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He Never Left - Part Three
By John Gavazzoni

Let's retrace our steps a bit in this series to help the process of understanding get the best possible foothold. At least one very pertinent, basic language element must be emphasized with sufficient force so that it will become more difficult for the reader to retreat to the comfort zone of a familiar theological paradigm.

The Greek word, "parousia," conventionally translated as "coming," does not essentially convey the idea of a departure from one location and arrival at another. Even Dr. Strong in his concordance gives its essential meaning as "a being near." Given its root-meaning, the Holy Spirit's choice in inspiring its use in the New Testament, especially as related to the subject at hand, clearly indicates that we ought not to have our focus placed upon a future event, but upon a present reality.

The problem is that when one comes across passages dealing with the "coming of the Lord," pre-suppositions are projected upon the text, leading to a spiritual expectation-posture out of alignment with what the writer is emphasizing.

One might argue: "Well, how can there be "a being near," without a coming, without an arrival?" If the subject had to do with a geographical repositioning, the question might be pertinent, and deserving of an answer, but we're not dealing with a geographical repositioning of something or someone, we're dealing with a (thoroughly biblically documented) present, immediate, repeated, and habitual Presence calling for our very focussed attention. (Thank you, Jonathan Mitchell, for your very careful attention to the Greek in John 14:3, emphasizing the present, repeated (habitual) "coming" of the Lord concurrent with His going).

[As an aside, consider, Paul's revelation that "in Him Christ) all things consist (are held together/cohere). That being so, for the presence of Christ to absent itself from any portion of creation, would mean that place would disintegrate. He is the glue which holds the cosmos together. He upholds all things, not from a distance, but from within the very structure of creation. And He grants His redeemed a special "presencing" from within our depths, and by us, He reveals His same - though presently latent - relationship with all mankind].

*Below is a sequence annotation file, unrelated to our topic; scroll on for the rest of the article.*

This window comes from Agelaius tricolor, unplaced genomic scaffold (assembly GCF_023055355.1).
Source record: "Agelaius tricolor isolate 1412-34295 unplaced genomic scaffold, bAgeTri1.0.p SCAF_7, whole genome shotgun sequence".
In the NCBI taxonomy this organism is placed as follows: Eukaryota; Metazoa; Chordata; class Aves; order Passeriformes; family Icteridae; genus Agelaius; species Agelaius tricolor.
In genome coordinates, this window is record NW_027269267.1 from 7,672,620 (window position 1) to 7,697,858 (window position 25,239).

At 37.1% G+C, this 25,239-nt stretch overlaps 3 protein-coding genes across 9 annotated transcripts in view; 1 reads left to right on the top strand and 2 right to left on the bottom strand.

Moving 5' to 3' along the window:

Proceeding with the rule of exegesis that calls for the obscure to bow to the explicit, we need a refinement of our understanding as to just what occurred on the mount of ascension when Jesus was taken up from the midst of His gathered disciples, accompanied by the angelic question, and instruction: "Ye men of Galilee, why stand ye gazing up into heaven? this same Jesus, which is taken up from you into heaven shall so come in like manner as you have seen Him go." (Acts 1: 10 KJV).

Was Jesus, according to this account of His ascension, going away to some distant "heaven" to remain at a distance awaiting a future return? Or, if as we have seen thus far in our series, He did not absent Himself from them at all, then we must place the account we're dealing in the relatively obscure category. First of all, given that He said, according to another account of that same event, "Lo, I am with you always," then just what happened there on the mount?